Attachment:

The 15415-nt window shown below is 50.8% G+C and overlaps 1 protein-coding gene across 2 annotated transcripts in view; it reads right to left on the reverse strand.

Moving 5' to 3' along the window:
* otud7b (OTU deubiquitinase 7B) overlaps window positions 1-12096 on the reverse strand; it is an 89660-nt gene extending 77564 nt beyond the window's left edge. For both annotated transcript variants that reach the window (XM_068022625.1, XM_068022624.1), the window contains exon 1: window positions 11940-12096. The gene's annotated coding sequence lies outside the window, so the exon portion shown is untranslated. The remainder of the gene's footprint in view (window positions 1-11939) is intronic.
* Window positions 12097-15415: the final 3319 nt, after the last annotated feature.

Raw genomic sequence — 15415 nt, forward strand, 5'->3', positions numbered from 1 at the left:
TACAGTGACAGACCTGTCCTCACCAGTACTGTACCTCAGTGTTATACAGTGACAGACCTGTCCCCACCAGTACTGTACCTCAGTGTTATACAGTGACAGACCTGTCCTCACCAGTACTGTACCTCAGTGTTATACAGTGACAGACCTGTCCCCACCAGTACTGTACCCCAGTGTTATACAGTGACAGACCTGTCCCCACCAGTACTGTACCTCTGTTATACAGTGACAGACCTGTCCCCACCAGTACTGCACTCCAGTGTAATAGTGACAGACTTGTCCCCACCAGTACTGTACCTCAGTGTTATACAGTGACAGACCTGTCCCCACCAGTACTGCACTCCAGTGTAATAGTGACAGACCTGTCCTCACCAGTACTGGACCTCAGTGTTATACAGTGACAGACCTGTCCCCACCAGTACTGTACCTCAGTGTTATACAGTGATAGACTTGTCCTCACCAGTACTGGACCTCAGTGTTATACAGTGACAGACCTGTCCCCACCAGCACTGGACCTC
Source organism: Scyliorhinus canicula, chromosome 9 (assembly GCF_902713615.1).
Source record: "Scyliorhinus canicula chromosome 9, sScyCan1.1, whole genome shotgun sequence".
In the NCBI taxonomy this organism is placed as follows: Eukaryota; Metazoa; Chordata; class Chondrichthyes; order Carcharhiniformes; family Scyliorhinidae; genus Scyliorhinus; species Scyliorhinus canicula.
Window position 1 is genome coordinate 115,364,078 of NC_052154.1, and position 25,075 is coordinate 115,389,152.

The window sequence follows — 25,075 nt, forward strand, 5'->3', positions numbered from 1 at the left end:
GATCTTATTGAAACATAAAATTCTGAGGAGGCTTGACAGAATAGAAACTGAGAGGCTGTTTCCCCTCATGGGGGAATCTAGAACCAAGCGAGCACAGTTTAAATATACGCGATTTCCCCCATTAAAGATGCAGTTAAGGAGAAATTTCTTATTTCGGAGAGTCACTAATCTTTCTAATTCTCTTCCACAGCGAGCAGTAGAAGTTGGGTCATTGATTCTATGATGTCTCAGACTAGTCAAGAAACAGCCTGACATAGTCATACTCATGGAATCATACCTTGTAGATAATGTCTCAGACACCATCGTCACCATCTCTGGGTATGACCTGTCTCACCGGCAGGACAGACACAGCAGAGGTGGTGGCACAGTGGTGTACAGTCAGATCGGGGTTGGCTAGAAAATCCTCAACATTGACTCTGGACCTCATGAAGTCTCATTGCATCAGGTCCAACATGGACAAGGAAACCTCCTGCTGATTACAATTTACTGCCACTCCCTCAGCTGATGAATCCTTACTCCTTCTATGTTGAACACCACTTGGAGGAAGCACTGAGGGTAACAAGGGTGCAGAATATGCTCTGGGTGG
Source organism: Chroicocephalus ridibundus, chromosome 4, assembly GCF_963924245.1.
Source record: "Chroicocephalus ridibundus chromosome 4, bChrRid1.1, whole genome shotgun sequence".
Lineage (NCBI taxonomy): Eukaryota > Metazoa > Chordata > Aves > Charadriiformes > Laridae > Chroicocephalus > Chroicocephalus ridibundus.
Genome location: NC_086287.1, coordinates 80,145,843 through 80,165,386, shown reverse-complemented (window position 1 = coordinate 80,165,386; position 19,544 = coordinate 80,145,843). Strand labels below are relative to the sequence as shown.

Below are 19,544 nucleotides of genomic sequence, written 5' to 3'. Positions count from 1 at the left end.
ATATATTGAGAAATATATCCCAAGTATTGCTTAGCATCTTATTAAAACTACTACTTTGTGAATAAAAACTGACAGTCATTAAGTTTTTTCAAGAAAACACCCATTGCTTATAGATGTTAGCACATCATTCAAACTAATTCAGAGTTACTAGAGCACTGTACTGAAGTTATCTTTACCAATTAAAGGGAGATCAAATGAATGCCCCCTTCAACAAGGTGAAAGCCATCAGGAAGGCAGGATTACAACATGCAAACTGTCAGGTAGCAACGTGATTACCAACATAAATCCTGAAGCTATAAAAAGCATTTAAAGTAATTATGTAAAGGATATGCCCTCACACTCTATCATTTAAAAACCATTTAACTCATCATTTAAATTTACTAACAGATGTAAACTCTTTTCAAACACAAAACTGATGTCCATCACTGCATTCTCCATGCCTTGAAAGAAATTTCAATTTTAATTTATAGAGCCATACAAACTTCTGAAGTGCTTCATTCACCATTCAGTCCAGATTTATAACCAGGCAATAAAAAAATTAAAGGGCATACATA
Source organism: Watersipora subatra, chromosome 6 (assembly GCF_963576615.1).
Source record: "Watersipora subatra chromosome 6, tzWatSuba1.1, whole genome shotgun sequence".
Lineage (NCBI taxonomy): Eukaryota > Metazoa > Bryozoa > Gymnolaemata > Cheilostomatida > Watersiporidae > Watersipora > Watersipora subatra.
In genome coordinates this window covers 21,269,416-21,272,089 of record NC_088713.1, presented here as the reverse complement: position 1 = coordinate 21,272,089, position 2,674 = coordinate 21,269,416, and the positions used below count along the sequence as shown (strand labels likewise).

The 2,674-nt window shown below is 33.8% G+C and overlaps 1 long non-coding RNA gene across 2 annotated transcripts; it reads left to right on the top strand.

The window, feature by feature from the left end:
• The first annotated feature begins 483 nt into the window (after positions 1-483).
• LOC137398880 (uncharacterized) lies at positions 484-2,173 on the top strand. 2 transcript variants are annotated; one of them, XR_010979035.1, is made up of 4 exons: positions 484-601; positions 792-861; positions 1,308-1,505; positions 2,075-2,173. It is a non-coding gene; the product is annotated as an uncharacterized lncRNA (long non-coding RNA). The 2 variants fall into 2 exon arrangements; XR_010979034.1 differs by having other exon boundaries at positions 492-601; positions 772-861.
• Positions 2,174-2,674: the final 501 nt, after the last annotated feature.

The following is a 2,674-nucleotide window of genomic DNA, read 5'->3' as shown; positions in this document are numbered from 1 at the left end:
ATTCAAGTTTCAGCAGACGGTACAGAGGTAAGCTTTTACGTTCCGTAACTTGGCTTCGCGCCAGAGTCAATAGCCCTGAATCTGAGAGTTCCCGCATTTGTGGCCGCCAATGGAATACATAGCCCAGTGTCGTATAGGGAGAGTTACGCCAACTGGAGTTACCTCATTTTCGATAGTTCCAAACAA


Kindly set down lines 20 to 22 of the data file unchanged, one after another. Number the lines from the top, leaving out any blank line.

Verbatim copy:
Source record: "Watersipora subatra chromosome 6, tzWatSuba1.1, whole genome shotgun sequence".
Lineage (NCBI taxonomy): Eukaryota > Metazoa > Bryozoa > Gymnolaemata > Cheilostomatida > Watersiporidae > Watersipora > Watersipora subatra.
In genome coordinates this window covers 21,269,416-21,272,089 of record NC_088713.1, presented here as the reverse complement: position 1 = coordinate 21,272,089, position 2,674 = coordinate 21,269,416, and the positions used below count along the sequence as shown (strand labels likewise).